Concentration of CO2 in the Atmosphere

Cow Power, Renewable Energy from Manure


Anna Chaffee

As a society, maintaining our current standard of living necessitates large-scale farming. This comes at a cost however, as the industrial agriculture system is a major contributor to global warming largely through greenhouse-gas (GHG) emissions, such as methane. As a result, the current agricultural system has much progress to be made in terms of sustainability.

The United States Environmental Protection Agency (EPA) found that livestock represents nine percent of all GHG emissions in the United States1. The world’s 1.3 billion cattle population is responsible for one fourth of the world’s methane levels, which have doubled over the past three centuries2. With the amount of food required to sustain the world’s population, it’s inevitable that the cattle population will continue increasing. Therefore, mitigation efforts to decrease methane emissions from livestock should move towards managing the manure produced from cattle.

Thinking about using manure as an energy source may cause some people to shudder. However, I think the idea of capturing methane from manure and using it as electricity is brilliant. Methane losses from manure are responsible for 41 percent of total agricultural methane emissions for most countries around the world3. By converting this methane into electricity through anaerobic digesters, the amount of methane emissions to the atmosphere would decrease drastically.

Anaerobic digesters consist of a large covered concrete tank that is installed in the ground with heating pipes to heat the manure inside the digester. The heat promotes the bacterial decomposition of manure, creating methane. An engine-generator will also be installed that is fueled by the methane captured from the digester. The digested liquid waste left over in the concrete tank can be used as natural fertilizer on crop fields.

Biogas holder and flare. Image: Wikipedia

Vermont has been leading the way in using manure as an electricity source for over a decade. Green Mountain Power (GMP), which is used by nearly three-quarters of Vermonters for electricity, offers a Cow Power program using anaerobic digesters that provides renewable energy while supporting local farmers. The profits earned from Cow Power are given back to farmers as incentives to be involved with the program.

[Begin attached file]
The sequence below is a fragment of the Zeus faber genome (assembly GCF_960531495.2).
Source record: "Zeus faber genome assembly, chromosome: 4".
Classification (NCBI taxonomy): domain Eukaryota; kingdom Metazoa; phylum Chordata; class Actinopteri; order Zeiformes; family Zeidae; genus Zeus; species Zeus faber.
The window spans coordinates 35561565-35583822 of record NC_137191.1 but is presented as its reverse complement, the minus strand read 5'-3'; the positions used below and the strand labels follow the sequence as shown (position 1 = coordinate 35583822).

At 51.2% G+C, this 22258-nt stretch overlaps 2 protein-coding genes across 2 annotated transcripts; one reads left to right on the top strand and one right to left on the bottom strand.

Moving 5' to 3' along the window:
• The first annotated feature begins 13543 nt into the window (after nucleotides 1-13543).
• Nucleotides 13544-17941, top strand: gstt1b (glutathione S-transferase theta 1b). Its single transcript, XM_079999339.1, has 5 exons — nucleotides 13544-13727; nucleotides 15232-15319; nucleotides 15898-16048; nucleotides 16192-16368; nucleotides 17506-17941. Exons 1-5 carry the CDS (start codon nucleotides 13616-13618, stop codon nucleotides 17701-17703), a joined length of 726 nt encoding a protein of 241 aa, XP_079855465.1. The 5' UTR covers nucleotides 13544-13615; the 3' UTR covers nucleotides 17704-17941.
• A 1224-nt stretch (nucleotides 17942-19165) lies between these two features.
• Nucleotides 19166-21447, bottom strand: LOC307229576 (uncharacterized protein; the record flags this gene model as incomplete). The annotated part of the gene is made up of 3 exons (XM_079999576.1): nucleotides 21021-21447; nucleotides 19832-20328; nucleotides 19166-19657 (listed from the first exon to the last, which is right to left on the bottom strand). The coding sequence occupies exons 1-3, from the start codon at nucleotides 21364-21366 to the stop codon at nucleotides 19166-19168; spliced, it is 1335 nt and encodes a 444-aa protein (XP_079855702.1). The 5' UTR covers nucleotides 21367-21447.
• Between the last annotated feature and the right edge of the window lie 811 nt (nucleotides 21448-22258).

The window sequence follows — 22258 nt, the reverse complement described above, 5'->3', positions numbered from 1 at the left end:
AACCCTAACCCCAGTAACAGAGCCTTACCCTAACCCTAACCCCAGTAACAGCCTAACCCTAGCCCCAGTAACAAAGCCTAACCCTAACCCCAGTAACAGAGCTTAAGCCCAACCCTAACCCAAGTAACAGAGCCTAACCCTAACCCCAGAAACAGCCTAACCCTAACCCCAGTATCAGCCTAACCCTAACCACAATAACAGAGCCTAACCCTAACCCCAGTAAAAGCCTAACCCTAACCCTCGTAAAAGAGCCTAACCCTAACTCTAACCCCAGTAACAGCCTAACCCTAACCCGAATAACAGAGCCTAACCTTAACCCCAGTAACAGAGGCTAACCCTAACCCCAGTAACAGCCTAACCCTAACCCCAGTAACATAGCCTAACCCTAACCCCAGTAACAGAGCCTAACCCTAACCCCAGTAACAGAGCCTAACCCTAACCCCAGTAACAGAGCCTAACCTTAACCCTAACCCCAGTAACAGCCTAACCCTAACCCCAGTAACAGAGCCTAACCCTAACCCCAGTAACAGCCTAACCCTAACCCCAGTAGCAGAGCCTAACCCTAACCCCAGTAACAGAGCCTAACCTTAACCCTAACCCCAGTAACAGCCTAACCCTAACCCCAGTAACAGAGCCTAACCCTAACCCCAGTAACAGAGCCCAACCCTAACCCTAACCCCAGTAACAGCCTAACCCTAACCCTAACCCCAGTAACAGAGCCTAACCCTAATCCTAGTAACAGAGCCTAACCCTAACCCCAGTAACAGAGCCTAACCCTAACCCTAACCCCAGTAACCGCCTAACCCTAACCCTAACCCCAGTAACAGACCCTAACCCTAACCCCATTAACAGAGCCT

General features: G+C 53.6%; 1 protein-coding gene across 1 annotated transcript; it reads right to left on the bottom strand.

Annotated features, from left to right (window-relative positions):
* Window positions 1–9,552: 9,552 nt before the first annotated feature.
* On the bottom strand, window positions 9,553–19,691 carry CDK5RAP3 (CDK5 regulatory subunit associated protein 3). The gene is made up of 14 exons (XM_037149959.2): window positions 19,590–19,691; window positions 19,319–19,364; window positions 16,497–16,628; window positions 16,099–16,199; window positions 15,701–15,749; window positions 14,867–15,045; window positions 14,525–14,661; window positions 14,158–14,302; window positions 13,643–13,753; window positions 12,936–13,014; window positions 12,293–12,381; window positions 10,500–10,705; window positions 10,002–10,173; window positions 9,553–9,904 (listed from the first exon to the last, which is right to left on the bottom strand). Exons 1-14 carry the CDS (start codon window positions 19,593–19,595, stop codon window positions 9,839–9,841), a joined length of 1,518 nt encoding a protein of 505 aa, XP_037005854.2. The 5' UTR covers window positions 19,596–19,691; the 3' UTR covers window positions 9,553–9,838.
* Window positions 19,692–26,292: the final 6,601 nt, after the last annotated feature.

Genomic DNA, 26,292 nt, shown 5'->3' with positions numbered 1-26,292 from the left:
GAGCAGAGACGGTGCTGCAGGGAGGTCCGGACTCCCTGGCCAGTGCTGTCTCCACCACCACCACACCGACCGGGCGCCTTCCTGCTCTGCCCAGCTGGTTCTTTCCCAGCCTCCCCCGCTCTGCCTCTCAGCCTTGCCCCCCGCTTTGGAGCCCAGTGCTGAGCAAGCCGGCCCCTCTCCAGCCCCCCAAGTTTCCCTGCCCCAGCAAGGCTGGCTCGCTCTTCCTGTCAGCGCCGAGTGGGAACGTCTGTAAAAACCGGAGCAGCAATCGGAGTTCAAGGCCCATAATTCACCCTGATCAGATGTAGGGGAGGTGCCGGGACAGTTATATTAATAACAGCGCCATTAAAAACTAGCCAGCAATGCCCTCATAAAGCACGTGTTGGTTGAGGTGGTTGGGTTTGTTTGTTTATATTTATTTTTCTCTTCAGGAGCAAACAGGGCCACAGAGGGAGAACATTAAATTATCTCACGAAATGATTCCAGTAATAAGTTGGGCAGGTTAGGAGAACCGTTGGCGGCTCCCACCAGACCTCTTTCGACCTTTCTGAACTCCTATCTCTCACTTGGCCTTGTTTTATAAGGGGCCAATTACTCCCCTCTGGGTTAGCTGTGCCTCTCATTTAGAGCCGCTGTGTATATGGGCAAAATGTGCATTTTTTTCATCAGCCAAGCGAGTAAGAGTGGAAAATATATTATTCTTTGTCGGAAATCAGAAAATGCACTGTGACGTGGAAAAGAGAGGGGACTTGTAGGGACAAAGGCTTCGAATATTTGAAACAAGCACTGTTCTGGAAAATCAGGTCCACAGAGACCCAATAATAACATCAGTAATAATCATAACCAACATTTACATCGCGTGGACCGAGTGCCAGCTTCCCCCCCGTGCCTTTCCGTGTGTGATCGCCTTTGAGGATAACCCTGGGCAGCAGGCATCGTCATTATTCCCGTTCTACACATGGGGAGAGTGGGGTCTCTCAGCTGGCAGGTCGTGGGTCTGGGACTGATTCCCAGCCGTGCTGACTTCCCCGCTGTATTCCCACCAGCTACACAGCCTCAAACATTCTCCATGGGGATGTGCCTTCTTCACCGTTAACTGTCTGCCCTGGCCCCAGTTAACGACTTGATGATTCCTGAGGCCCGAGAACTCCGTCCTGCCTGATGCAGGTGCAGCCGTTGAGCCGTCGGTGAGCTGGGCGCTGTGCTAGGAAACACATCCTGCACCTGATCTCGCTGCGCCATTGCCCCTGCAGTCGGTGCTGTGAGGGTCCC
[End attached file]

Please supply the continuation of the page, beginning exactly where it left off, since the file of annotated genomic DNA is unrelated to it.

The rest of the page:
Cow Power currently powers more than 3,000 homes and businesses, including Killington Resort and other large companies. The residents using Cow Power have reduced the amount of GHG emissions equivalent to taking 9,000 cars off of the road each year, which would have burned 5.3 million gallons of gas.

Farmers coupling with the GMP Cow Power program also help reduce agricultural runoff going into Lake Champlain. On hot days in the summer, blue-green algae blooms take over our beautiful lake, mainly due to the excess nutrients in the water from run off. If more manure is going to anaerobic digesters, it will prevent harmful run off from dirtying our waters.

Overall, I believe that reducing the methane emissions produced from agriculture will help mitigate the effects of climate change while benefiting farmers. Any Vermonter using GMP has the possibility of using renewable energy sources. In the future, the Cow Power program could be opened up to any Vermonter, not just those using GMP. Additionally, other states around the country could take Vermont’s lead and start similar programs for their residents. Let’s work together to save our planet!

Anna Chaffee is a Vermont native, currently living in Burlington. She is a senior at the University of Vermont and will be graduating in the spring of 2020 with a Bachelor of Science degree in Environmental Science. Protecting our environment is Chaffee’s passion and why she hopes more people will learn about methane digesters and consider implementing them on their farms.

1 EPA (2017). Sources of Greenhouse Gas Emissions. Accessed on 12/5/2017. Available at:

2 Lassey, K.R (2008). Livestock methane emission and its perspective in the global methane cycle.

3 Haeussermann, A., Hartung, E., Gallmann, E., Jungbluth, T (2006). Influence of season,

ventilation strategy, and slurry removal on methane emissions from pig houses. Agric. Ecosyst. Environ. 112, 115–121. Accessed on 12/5/2017.

4Levine, Sandy (2013). Cow Power, the Vermont brand electricity. Accessed on 2/20/2020. Available at:

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